Most migarnts fly with Belarusian airline Belavia, which is already banned in the EU | Photo: 
Wolfgang Minich/picture-alliance
Most migarnts fly with Belarusian airline Belavia, which is already banned in the EU | Photo: Wolfgang Minich/picture-alliance

EU is ramping up efforts to stem the flow of irregular migrants attempting to enter the bloc from Belarus. Flight companies that connect Minsk to destinations in the Middle East could be a target of the EU's punitive measures.

The EU is considering blacklisting airlines that are involved in bringing in migrants to Belarus, EU Commission President Ursula von der Leyen said on Monday after the tensions at the Polish-Belarusian border intensified.

On Monday, several hundred migrants stormed the Polish border, trying to break through a razor-wire fence near the Kuźnica crossing-point on the Belarus-Polish border and enter EU territory. In response, EU authorities are stepping up measures to prevent migrants from arriving in Minsk.

"The EU will ... explore how to sanction, including through blacklisting, third-country airlines that are active in human trafficking," Ursula von der Leyen said in a statement on Monday.

Two top EU representatives, Josep Borrell and Margaritis Schinas are set to travel to countries of origin and transit of migrants -- Armenia, Egypt, Iraq, Jordan, Lebanon, Turkey, and the United Arab Emirates. The goal is to "ensure that they act to prevent their own nationals from falling into the trap set by the Belarusian authorities," von der Leyen said.

A group of migrants or refugees facing border guards at the Polish-Belarusian border | Photo: picture-alliance/dpa/TASS
A group of migrants or refugees facing border guards at the Polish-Belarusian border | Photo: picture-alliance/dpa/TASS

EU's efforts to throttle traffic

In August, the EU pressured Iraq to halt its direct flights to Minsk, which were in high demand for months.

As the traffic of migrants trying to cross the border between Poland and Belarus was increasing throughout the summer, Iraqi Airways, one of Iraq’s national flight companies, expanded its schedule of flights to Belarus. Fly Baghdad, another statal company had started trips to Minsk in May.

On August 5 however, Iraq’s Ministry of Transport announced, in a statement published by national media, that Iraq had suspended its passenger flights to Minsk as of the same day.

It did not, however, effectively curtail migrants' arrivals in Belarus, and access to Minsk remained possible through two or more flights.

Read more:  Belarus migrant crisis: Germany calls for new EU sanctions

Minsk remains accessible through connecting flight

Several EU officials, including Ylva Johansson, the Home Affairs Commissioner, have accused Belarusian airline Belavia, which is already banned in the EU. According to the testimonies of some travel agencies, people who manage to travel to neighboring countries, such as Turkey and the United Arab Emirates, can travel to Minsk via Belavia.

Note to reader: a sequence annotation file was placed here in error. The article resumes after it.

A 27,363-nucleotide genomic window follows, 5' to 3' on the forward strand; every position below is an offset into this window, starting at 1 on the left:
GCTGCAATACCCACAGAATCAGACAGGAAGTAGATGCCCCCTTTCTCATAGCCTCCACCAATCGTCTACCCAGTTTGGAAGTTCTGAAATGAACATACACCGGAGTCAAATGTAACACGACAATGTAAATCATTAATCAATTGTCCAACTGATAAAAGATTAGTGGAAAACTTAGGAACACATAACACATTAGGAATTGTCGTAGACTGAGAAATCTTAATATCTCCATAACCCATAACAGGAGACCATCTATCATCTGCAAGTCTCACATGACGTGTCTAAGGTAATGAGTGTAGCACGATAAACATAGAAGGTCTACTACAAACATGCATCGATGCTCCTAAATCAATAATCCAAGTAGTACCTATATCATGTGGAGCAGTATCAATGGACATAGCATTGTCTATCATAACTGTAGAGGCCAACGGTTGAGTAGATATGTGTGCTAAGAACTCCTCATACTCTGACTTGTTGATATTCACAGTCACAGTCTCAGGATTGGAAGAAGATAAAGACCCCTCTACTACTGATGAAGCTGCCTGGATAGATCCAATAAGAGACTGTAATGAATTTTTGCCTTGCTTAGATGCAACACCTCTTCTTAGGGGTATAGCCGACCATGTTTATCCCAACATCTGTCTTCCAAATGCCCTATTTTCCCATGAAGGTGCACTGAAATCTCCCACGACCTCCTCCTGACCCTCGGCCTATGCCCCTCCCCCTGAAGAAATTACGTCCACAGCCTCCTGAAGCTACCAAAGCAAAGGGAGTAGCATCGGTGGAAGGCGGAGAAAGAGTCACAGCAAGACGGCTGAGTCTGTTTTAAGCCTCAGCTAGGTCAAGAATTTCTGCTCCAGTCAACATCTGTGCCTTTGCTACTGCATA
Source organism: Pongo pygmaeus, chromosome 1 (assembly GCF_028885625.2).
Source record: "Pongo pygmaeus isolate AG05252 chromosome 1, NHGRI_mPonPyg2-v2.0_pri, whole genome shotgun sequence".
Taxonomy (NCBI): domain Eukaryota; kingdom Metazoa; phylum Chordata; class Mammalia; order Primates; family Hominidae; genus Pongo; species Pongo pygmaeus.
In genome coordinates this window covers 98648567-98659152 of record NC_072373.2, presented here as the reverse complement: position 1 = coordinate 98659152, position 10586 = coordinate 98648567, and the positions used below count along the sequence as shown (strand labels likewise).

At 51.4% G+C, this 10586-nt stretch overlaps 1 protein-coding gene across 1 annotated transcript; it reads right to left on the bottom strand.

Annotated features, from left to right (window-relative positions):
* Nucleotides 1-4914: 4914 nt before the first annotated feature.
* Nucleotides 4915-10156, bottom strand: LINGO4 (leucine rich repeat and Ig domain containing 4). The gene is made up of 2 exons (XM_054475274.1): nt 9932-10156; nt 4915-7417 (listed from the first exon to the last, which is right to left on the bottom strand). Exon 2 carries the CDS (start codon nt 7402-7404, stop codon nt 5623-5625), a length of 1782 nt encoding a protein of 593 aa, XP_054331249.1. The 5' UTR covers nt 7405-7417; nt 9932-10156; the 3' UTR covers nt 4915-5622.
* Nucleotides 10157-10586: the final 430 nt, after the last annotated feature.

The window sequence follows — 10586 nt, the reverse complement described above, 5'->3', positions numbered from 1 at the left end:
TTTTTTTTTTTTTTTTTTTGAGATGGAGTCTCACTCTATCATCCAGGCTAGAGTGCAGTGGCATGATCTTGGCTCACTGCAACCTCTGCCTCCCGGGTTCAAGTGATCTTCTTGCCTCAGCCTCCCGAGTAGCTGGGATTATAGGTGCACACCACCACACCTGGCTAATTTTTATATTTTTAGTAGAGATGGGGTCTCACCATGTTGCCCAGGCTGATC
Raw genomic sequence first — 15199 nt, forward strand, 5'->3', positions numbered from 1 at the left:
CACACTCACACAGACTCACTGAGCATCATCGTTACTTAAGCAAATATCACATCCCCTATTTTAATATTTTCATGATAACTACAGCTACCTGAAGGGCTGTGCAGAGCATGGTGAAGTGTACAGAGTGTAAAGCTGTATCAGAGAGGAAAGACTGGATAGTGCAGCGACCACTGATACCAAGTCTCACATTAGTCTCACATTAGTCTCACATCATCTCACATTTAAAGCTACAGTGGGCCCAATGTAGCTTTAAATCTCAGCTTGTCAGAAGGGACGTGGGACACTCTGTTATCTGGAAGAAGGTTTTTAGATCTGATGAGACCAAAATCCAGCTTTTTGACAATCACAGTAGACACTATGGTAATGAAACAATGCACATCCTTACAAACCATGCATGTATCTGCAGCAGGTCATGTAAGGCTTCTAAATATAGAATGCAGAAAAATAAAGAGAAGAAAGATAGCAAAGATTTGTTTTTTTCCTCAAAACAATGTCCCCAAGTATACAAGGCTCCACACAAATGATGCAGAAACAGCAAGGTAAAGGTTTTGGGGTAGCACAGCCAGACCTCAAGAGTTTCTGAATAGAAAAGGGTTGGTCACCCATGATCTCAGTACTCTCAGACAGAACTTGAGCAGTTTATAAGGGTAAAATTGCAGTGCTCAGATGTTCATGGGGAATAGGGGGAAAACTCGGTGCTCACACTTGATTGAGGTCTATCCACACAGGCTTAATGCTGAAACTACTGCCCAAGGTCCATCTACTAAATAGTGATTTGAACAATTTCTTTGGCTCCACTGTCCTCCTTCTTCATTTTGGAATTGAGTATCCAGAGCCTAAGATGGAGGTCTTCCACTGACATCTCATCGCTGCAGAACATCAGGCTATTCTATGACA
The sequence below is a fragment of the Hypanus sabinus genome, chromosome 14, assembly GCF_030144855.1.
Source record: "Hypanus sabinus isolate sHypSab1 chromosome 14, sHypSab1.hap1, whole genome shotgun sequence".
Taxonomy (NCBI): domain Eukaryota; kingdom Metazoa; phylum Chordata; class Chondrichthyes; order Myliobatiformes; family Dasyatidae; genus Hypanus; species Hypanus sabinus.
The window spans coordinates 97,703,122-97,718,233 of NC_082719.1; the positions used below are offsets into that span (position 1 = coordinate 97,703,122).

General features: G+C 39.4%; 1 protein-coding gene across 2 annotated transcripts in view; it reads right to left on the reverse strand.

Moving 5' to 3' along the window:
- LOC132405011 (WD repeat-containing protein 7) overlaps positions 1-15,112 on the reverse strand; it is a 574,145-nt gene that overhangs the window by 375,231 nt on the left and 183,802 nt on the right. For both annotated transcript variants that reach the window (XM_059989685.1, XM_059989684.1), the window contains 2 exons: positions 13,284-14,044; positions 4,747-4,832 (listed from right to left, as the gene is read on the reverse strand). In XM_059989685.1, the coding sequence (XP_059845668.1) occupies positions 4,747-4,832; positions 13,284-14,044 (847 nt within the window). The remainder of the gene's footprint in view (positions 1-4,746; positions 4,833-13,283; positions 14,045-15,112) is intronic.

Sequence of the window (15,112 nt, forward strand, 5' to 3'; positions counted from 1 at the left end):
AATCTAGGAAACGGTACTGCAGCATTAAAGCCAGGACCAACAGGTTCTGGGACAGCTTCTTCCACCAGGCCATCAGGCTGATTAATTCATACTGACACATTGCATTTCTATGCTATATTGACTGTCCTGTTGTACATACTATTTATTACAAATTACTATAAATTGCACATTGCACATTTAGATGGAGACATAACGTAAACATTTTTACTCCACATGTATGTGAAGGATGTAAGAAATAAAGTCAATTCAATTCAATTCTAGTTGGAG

EU plans to widen its sanctions on a number of Belarusian officials and Belavia airlines, von der Leyen said on Wednesday, according to Reuters. Further sanction might effectively curtail Belavia's operation since it leases most of its aircraft from a number of companies based in EU member states including Romania, Denmark, and Ireland, according to ch-aviation, a Swiss company that monitors Europe's air industry.

Other airlines continue to connect with destinations in the Middle East.

Minsk airport data, available on its website, shows that Turkey's national flag-carrier, Turkish Airlines, lands in Minsk airport twice a day despite the border crisis.

Pegasus, another Turkish company, FlyDubai, an Emirati budget airline, and Syria's Cham Wings also appear on the arrival board of Minsk airport.

In recent days, a video has been circling on social media showing a group of Kurdish people lining up in the airport of the Syrian capital Damascus, waiting for a flight to Minsk.

Syria's Cham Wings has been under EU sanctions since 2012.

Read more: How will EU react to Poland-Belarus border crisis?

Merkel asks Putin to act on Poland-Belarus standoff

In a phone call on Wednesday, German Chancellor Angela Merkel told Russian President Vladimir Putin that the "use of migrants by the Belarusian regime was inhuman and unacceptable and asked [Putin] to influence the regime in Minsk," according to the chancellor’s spokesperson, Steffen Seibert, who described the situation as "state-sanctioned human trafficking".


On Twitter, The Polish Defense Minister Mariusz Blaszczak said there were now 15,000 soldiers deployed at the border, up from 10,000 from before the standoff.

"The situation is not calm," Blaszczak told Polish radio on Wednesday. "Now we are dealing with smaller groups, although numerous, which are simultaneously attacking the Polish border in several places," he said.

With AP, Reuters

Read more: Belarus, Poland must 'ensure humane treatment of migrants and refugees: UN

 

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